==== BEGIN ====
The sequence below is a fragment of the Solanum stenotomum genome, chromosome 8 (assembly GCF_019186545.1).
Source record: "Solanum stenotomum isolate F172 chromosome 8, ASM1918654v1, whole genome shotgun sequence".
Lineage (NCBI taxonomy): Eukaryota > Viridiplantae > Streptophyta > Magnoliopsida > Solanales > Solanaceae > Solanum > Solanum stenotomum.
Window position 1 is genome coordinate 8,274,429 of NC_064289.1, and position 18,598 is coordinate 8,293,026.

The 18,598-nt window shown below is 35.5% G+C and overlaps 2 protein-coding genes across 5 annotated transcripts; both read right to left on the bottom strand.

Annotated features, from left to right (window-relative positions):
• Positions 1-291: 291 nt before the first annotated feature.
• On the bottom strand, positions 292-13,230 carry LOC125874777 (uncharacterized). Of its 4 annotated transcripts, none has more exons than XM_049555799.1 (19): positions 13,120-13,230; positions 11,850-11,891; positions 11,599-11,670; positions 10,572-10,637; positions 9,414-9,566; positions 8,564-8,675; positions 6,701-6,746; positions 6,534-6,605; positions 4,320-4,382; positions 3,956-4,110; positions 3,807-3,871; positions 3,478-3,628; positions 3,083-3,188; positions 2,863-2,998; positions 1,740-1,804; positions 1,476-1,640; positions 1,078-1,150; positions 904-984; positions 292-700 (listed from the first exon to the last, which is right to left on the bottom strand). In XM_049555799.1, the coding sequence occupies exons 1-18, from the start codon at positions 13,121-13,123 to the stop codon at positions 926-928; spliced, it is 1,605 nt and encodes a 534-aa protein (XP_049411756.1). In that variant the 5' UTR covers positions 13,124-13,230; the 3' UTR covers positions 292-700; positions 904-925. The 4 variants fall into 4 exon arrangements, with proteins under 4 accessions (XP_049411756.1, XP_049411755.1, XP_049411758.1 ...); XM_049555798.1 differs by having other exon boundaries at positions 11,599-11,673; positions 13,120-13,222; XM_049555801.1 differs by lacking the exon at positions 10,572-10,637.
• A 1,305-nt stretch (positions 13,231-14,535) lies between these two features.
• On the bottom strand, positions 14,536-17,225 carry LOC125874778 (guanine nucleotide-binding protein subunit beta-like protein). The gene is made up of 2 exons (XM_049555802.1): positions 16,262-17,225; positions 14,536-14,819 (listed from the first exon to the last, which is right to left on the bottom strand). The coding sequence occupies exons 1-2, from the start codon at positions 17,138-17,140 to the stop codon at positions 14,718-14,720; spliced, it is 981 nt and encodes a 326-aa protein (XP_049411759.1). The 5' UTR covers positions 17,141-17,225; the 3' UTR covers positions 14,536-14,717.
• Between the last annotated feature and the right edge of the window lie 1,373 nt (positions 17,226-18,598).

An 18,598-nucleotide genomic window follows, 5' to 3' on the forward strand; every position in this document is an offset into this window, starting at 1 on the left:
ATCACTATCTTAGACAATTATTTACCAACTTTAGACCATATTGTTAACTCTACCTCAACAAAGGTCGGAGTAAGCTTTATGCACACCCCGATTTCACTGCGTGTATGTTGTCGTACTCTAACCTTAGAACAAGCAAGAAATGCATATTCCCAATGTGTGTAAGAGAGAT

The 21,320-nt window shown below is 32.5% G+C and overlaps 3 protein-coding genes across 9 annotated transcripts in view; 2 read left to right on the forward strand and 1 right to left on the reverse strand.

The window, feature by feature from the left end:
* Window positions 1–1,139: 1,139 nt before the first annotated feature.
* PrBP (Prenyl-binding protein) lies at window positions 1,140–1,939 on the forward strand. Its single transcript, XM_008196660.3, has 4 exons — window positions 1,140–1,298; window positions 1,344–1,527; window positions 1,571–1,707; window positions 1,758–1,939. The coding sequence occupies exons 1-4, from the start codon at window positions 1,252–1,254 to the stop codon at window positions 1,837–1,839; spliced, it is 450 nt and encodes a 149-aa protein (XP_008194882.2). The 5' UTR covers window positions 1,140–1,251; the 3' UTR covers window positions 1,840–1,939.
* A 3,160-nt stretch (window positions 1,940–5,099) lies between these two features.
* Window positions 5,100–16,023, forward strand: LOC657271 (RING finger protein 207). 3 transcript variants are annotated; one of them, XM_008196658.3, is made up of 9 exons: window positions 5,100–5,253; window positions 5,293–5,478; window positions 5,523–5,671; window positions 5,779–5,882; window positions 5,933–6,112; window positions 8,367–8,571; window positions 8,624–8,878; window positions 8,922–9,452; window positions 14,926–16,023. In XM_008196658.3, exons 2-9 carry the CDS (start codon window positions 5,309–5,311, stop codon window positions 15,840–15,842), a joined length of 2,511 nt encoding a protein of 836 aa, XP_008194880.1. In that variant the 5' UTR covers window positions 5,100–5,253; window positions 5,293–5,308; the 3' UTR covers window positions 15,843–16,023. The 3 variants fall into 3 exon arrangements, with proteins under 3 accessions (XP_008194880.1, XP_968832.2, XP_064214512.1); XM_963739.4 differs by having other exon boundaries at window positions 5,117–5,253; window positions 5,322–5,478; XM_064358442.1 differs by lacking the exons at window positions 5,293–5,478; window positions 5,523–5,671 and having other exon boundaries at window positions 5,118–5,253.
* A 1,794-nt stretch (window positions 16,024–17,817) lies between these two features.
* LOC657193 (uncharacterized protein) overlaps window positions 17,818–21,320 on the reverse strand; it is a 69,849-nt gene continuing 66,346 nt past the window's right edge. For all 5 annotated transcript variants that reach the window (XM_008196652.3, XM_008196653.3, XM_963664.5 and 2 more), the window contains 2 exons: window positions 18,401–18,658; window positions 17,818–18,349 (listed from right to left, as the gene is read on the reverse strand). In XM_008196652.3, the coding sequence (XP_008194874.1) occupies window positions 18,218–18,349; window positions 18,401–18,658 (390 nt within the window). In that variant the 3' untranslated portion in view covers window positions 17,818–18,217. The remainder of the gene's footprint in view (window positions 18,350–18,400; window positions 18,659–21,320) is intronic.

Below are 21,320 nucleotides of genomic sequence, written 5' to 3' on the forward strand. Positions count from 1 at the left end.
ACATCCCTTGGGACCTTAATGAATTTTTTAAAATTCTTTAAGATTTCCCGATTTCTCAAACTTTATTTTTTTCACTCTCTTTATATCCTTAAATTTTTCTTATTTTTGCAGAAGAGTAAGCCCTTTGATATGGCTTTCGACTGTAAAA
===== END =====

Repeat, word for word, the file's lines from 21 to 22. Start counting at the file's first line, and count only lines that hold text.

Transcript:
* LOC657193 (uncharacterized protein) overlaps window positions 17,818–21,320 on the reverse strand; it is a 69,849-nt gene continuing 66,346 nt past the window's right edge. For all 5 annotated transcript variants that reach the window (XM_008196652.3, XM_008196653.3, XM_963664.5 and 2 more), the window contains 2 exons: window positions 18,401–18,658; window positions 17,818–18,349 (listed from right to left, as the gene is read on the reverse strand). In XM_008196652.3, the coding sequence (XP_008194874.1) occupies window positions 18,218–18,349; window positions 18,401–18,658 (390 nt within the window). In that variant the 3' untranslated portion in view covers window positions 17,818–18,217. The remainder of the gene's footprint in view (window positions 18,350–18,400; window positions 18,659–21,320) is intronic.

Below are 21,320 nucleotides of genomic sequence, written 5' to 3' on the forward strand. Positions count from 1 at the left end.